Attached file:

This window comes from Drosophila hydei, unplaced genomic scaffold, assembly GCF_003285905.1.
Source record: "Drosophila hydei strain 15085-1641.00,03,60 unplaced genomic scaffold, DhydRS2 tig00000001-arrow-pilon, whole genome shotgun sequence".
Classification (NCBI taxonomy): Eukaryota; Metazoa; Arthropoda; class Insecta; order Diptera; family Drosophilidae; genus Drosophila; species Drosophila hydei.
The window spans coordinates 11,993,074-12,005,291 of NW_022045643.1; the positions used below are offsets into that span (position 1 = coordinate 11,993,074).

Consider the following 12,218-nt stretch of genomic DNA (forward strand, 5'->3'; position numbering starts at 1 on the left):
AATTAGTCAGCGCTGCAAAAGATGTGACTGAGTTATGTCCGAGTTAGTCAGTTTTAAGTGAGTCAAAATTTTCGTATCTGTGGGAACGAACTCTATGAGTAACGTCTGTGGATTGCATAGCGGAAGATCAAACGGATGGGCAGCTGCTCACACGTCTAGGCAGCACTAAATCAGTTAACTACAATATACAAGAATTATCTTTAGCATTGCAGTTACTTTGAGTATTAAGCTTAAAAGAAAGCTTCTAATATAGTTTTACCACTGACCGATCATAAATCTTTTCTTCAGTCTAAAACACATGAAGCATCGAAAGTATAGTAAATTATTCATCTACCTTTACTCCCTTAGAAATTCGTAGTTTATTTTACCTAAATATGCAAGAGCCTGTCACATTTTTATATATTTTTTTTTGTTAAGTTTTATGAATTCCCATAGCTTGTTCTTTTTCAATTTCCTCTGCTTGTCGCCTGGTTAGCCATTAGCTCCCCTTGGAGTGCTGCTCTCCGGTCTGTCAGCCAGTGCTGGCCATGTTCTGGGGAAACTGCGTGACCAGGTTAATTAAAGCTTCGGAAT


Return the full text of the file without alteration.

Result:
This window comes from Drosophila hydei, unplaced genomic scaffold, assembly GCF_003285905.1.
Source record: "Drosophila hydei strain 15085-1641.00,03,60 unplaced genomic scaffold, DhydRS2 tig00000001-arrow-pilon, whole genome shotgun sequence".
Classification (NCBI taxonomy): Eukaryota; Metazoa; Arthropoda; class Insecta; order Diptera; family Drosophilidae; genus Drosophila; species Drosophila hydei.
The window spans coordinates 11,993,074-12,005,291 of NW_022045643.1; the positions used below are offsets into that span (position 1 = coordinate 11,993,074).

Consider the following 12,218-nt stretch of genomic DNA (forward strand, 5'->3'; position numbering starts at 1 on the left):
AATTAGTCAGCGCTGCAAAAGATGTGACTGAGTTATGTCCGAGTTAGTCAGTTTTAAGTGAGTCAAAATTTTCGTATCTGTGGGAACGAACTCTATGAGTAACGTCTGTGGATTGCATAGCGGAAGATCAAACGGATGGGCAGCTGCTCACACGTCTAGGCAGCACTAAATCAGTTAACTACAATATACAAGAATTATCTTTAGCATTGCAGTTACTTTGAGTATTAAGCTTAAAAGAAAGCTTCTAATATAGTTTTACCACTGACCGATCATAAATCTTTTCTTCAGTCTAAAACACATGAAGCATCGAAAGTATAGTAAATTATTCATCTACCTTTACTCCCTTAGAAATTCGTAGTTTATTTTACCTAAATATGCAAGAGCCTGTCACATTTTTATATATTTTTTTTTGTTAAGTTTTATGAATTCCCATAGCTTGTTCTTTTTCAATTTCCTCTGCTTGTCGCCTGGTTAGCCATTAGCTCCCCTTGGAGTGCTGCTCTCCGGTCTGTCAGCCAGTGCTGGCCATGTTCTGGGGAAACTGCGTGACCAGGTTAATTAAAGCTTCGGAAT